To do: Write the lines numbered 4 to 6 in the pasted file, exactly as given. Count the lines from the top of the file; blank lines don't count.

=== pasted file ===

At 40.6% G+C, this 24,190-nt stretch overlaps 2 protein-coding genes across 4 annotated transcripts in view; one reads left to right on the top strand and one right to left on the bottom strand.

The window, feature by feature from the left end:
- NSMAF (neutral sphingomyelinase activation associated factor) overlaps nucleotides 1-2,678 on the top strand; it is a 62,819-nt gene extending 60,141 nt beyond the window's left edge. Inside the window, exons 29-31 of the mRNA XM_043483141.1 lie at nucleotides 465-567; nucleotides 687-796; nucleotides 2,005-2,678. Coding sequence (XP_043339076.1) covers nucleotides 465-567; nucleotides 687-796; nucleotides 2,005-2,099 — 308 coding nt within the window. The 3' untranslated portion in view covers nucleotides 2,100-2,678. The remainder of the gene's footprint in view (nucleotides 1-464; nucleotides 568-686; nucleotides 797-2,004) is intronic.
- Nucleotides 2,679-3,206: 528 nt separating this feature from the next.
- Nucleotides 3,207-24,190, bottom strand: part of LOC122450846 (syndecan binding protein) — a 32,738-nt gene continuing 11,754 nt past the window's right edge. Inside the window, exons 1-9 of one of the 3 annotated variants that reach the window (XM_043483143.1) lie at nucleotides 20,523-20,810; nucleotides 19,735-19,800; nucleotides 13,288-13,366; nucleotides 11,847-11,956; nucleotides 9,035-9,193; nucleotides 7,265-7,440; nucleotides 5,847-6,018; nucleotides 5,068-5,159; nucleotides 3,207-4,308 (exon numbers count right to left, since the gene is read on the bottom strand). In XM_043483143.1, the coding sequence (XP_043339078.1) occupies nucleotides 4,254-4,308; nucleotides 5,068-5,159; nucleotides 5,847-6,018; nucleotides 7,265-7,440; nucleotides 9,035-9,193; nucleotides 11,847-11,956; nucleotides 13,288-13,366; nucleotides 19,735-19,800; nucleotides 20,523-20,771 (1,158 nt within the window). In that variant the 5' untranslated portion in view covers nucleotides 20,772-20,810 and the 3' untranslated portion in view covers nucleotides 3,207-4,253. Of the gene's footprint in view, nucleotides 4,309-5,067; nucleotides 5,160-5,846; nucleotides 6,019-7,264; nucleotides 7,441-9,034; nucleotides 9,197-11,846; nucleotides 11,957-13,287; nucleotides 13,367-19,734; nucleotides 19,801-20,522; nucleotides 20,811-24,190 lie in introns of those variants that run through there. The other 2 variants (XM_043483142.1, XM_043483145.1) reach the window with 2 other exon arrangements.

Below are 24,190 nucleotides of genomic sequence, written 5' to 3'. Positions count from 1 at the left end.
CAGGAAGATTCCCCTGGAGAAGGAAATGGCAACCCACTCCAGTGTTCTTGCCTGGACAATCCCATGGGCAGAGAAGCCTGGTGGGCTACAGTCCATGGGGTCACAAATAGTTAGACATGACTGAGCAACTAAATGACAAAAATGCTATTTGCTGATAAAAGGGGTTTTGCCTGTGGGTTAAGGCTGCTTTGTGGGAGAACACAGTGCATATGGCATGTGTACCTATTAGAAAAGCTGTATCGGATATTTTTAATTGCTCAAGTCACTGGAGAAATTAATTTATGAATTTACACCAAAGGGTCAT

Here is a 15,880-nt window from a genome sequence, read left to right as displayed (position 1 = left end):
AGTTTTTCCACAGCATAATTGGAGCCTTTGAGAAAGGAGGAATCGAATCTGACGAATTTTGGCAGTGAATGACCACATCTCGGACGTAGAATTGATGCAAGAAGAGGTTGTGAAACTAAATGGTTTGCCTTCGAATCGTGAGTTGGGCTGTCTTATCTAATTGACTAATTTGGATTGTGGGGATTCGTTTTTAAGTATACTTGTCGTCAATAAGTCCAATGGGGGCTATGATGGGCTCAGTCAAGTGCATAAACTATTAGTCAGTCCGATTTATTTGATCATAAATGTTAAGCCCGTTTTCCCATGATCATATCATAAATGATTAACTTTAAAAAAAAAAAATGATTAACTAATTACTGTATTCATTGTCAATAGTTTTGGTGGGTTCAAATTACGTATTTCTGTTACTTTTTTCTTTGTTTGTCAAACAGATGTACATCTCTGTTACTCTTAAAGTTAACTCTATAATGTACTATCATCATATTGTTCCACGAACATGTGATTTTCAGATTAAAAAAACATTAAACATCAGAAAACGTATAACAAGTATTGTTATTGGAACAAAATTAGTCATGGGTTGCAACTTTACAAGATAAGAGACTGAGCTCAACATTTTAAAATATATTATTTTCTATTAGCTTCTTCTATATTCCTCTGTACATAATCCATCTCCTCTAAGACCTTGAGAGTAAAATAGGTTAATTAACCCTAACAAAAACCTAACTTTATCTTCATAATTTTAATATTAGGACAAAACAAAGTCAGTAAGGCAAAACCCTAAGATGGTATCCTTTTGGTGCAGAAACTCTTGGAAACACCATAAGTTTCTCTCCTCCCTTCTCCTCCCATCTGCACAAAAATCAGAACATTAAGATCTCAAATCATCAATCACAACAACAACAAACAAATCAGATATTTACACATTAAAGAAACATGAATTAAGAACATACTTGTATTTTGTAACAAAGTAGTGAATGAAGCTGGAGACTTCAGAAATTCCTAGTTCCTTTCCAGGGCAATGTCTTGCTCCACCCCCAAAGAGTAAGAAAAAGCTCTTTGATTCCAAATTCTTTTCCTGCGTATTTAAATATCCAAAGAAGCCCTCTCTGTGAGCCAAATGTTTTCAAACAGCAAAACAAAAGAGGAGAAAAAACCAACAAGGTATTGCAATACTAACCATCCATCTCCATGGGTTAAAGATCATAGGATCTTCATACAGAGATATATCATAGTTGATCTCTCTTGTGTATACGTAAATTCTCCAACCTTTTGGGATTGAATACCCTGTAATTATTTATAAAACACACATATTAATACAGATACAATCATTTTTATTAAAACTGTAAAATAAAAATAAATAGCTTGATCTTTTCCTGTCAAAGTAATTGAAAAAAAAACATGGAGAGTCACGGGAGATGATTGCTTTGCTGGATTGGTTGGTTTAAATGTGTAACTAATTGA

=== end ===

- Nucleotides 2,679-3,206: 528 nt separating this feature from the next.
- Nucleotides 3,207-24,190, bottom strand: part of LOC122450846 (syndecan binding protein) — a 32,738-nt gene continuing 11,754 nt past the window's right edge. Inside the window, exons 1-9 of one of the 3 annotated variants that reach the window (XM_043483143.1) lie at nucleotides 20,523-20,810; nucleotides 19,735-19,800; nucleotides 13,288-13,366; nucleotides 11,847-11,956; nucleotides 9,035-9,193; nucleotides 7,265-7,440; nucleotides 5,847-6,018; nucleotides 5,068-5,159; nucleotides 3,207-4,308 (exon numbers count right to left, since the gene is read on the bottom strand). In XM_043483143.1, the coding sequence (XP_043339078.1) occupies nucleotides 4,254-4,308; nucleotides 5,068-5,159; nucleotides 5,847-6,018; nucleotides 7,265-7,440; nucleotides 9,035-9,193; nucleotides 11,847-11,956; nucleotides 13,288-13,366; nucleotides 19,735-19,800; nucleotides 20,523-20,771 (1,158 nt within the window). In that variant the 5' untranslated portion in view covers nucleotides 20,772-20,810 and the 3' untranslated portion in view covers nucleotides 3,207-4,253. Of the gene's footprint in view, nucleotides 4,309-5,067; nucleotides 5,160-5,846; nucleotides 6,019-7,264; nucleotides 7,441-9,034; nucleotides 9,197-11,846; nucleotides 11,957-13,287; nucleotides 13,367-19,734; nucleotides 19,801-20,522; nucleotides 20,811-24,190 lie in introns of those variants that run through there. The other 2 variants (XM_043483142.1, XM_043483145.1) reach the window with 2 other exon arrangements.

Below are 24,190 nucleotides of genomic sequence, written 5' to 3'. Positions count from 1 at the left end.